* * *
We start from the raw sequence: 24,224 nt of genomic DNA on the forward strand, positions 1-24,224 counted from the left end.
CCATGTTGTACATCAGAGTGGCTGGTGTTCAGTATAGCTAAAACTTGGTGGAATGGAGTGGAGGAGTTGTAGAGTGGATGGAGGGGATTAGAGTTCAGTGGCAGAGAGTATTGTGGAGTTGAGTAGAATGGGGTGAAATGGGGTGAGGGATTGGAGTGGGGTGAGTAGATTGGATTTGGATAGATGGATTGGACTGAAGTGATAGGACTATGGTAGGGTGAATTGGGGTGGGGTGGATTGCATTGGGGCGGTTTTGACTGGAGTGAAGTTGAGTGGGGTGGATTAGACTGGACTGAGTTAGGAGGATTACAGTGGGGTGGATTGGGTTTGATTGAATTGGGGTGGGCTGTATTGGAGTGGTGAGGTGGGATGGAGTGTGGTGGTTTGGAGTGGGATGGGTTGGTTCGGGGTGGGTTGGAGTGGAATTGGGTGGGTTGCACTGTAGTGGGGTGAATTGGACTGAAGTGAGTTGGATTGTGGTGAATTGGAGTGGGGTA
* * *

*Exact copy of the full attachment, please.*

We start from the raw sequence: 24,224 nt of genomic DNA on the forward strand, positions 1-24,224 counted from the left end.
CCATGTTGTACATCAGAGTGGCTGGTGTTCAGTATAGCTAAAACTTGGTGGAATGGAGTGGAGGAGTTGTAGAGTGGATGGAGGGGATTAGAGTTCAGTGGCAGAGAGTATTGTGGAGTTGAGTAGAATGGGGTGAAATGGGGTGAGGGATTGGAGTGGGGTGAGTAGATTGGATTTGGATAGATGGATTGGACTGAAGTGATAGGACTATGGTAGGGTGAATTGGGGTGGGGTGGATTGCATTGGGGCGGTTTTGACTGGAGTGAAGTTGAGTGGGGTGGATTAGACTGGACTGAGTTAGGAGGATTACAGTGGGGTGGATTGGGTTTGATTGAATTGGGGTGGGCTGTATTGGAGTGGTGAGGTGGGATGGAGTGTGGTGGTTTGGAGTGGGATGGGTTGGTTCGGGGTGGGTTGGAGTGGAATTGGGTGGGTTGCACTGTAGTGGGGTGAATTGGACTGAAGTGAGTTGGATTGTGGTGAATTGGAGTGGGGTA